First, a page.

Art was my zen experience in a bustling senior year and I am happy I was able to enjoy it with my buddy Timo.  The change of pace from working on a computer to grabbing a sketchbook and watching the rain fall outside my window was functionally therapeutic.  If I could do it all again, I think I wouldn't change much.  Perhaps I could have made more time to sketch and really explore some new drawing territory, but given my schedule and drawing history, I am still thrilled to walk away with what I have.  I hope picking up the supplies on the 30th motivates me to use them and continue to have dialogue with my artistic self even after I set out on a new adventure as a Duke grad!

Thoughts on Drawing

I have always been involved in art ever since my parents signed me up for art classes when I was in elementary school. I had begged them for months to sign me up because I knew my older sister took art classes, and I had always looked up to her when I was younger.

From there, I took weekend art classes for many years until I reached middle school when I was able to sign up for art classes in school as well. I continued my passion throughout middle school and high school, even taking AP Visual Arts as a senior and creating a portfolio.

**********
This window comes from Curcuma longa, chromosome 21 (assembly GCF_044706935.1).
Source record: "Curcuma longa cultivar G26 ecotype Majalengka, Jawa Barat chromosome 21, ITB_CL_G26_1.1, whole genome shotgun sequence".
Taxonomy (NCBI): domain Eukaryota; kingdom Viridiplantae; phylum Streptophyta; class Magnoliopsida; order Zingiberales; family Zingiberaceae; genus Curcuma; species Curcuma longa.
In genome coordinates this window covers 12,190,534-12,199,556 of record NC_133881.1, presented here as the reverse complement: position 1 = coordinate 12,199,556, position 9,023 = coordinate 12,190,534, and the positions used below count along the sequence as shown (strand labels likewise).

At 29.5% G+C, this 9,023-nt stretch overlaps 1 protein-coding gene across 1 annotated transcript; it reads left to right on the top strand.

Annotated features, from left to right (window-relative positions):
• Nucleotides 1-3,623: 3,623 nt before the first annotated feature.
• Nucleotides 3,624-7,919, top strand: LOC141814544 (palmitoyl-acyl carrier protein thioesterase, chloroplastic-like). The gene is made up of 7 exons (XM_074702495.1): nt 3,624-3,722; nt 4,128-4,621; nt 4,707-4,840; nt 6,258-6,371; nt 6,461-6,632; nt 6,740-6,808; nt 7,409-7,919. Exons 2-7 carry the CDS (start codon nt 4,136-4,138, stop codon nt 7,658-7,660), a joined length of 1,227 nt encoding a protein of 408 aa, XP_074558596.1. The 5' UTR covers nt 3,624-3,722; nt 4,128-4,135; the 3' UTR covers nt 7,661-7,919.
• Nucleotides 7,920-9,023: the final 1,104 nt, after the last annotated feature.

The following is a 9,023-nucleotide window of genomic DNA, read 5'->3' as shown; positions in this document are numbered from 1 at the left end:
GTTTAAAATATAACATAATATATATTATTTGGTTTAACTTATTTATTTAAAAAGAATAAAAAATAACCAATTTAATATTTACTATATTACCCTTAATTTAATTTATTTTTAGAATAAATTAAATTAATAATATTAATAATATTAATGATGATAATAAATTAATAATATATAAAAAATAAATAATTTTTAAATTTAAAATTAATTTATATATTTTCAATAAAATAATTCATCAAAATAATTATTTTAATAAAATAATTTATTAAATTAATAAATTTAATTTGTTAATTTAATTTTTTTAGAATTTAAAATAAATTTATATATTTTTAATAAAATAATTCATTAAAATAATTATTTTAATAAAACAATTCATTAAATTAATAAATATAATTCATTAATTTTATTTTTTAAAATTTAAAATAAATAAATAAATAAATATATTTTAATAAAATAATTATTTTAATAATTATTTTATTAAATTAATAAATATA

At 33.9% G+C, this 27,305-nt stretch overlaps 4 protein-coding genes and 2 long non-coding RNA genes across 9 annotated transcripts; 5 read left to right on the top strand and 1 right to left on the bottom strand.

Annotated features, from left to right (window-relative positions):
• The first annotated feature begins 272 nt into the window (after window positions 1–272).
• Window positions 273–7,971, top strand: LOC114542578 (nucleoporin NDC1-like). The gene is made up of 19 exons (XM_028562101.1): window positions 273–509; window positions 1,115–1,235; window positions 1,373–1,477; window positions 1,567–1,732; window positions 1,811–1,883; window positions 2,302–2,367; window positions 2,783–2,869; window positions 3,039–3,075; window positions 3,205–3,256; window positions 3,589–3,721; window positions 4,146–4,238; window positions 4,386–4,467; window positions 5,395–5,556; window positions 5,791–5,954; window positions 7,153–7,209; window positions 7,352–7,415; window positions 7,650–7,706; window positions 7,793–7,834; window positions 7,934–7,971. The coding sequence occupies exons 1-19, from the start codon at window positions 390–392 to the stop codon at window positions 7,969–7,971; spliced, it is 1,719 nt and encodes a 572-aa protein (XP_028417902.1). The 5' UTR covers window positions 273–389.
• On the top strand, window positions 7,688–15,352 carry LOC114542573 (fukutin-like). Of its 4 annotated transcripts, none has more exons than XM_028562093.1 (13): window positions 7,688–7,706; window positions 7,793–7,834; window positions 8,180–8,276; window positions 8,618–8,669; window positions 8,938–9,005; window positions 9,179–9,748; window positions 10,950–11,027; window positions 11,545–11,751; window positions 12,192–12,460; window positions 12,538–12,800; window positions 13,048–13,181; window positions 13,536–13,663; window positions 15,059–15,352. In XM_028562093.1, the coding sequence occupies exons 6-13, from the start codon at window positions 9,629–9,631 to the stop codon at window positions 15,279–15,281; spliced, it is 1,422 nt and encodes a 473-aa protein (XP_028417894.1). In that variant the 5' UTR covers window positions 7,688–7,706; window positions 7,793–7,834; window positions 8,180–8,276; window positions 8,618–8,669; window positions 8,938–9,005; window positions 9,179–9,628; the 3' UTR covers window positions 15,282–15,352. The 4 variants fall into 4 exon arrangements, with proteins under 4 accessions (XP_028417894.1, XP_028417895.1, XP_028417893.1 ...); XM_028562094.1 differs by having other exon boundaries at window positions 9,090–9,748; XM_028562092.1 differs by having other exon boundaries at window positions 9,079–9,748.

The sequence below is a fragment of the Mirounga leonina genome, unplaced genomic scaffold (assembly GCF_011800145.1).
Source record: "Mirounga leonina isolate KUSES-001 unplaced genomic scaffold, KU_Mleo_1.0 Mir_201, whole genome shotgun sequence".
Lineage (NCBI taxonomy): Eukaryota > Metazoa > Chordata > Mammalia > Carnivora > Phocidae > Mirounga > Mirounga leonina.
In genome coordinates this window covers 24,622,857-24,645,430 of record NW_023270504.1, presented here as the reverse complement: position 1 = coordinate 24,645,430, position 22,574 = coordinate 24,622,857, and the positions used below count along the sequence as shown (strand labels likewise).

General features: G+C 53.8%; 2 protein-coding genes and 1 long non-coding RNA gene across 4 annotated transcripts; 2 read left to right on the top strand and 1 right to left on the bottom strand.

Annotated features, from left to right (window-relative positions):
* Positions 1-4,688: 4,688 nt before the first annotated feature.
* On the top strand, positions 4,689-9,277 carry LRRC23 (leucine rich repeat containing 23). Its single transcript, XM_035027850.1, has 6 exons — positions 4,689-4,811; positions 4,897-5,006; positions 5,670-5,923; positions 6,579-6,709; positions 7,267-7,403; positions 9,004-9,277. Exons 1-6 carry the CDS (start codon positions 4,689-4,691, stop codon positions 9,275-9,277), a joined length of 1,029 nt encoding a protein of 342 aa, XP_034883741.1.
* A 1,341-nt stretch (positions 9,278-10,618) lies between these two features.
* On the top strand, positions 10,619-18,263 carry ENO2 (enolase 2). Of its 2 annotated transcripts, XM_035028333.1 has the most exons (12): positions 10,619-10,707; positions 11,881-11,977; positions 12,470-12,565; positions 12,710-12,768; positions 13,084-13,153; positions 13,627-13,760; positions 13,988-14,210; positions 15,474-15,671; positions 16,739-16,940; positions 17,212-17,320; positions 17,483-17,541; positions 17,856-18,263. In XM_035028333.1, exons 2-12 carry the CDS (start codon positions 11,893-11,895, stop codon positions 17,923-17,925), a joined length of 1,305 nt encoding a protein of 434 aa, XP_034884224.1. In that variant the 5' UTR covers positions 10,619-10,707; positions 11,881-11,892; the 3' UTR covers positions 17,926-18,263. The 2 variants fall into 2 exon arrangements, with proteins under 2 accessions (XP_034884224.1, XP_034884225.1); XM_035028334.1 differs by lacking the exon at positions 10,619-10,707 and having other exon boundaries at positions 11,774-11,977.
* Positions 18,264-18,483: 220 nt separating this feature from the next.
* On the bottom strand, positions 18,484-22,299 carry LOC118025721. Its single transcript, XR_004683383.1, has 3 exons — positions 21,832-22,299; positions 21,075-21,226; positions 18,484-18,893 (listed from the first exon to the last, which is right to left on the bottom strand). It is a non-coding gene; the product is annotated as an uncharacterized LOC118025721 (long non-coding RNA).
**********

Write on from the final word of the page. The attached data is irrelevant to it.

When I came to Duke as a first semester freshmen I was very busy adjusting to college life. I realized towards the end of the semester that I was disappointed in myself for not continuing my passion in art. I had gotten busy with school, extracurriculars, and family life, and had not continued to purse one of my passions that was most important to me.

This is one of the reasons why I decided to take this Drawing course this semester. I wanted to have something that would make me focus on art at least a couple times a week. Despite art being a passion of mine, sometimes it is very hard to find time for it in the midst of everything else that's going on. This class definitely helped remind me about the things that were important to me, the things that made me who I was.

I also took a seminar class this semester on modern art celebrities that also peaked my interest. Now, I am once again encouraged to pursue the things I'm passionate about. I am definitely considering a minor in either Visual Arts, VMS, or Art History. I also have realized that I'm interested in a career in marketing, something that combines both my interests of business and creativity. While searching for internships I also created a portfolio of artwork from my past as well as some from this class. (Link: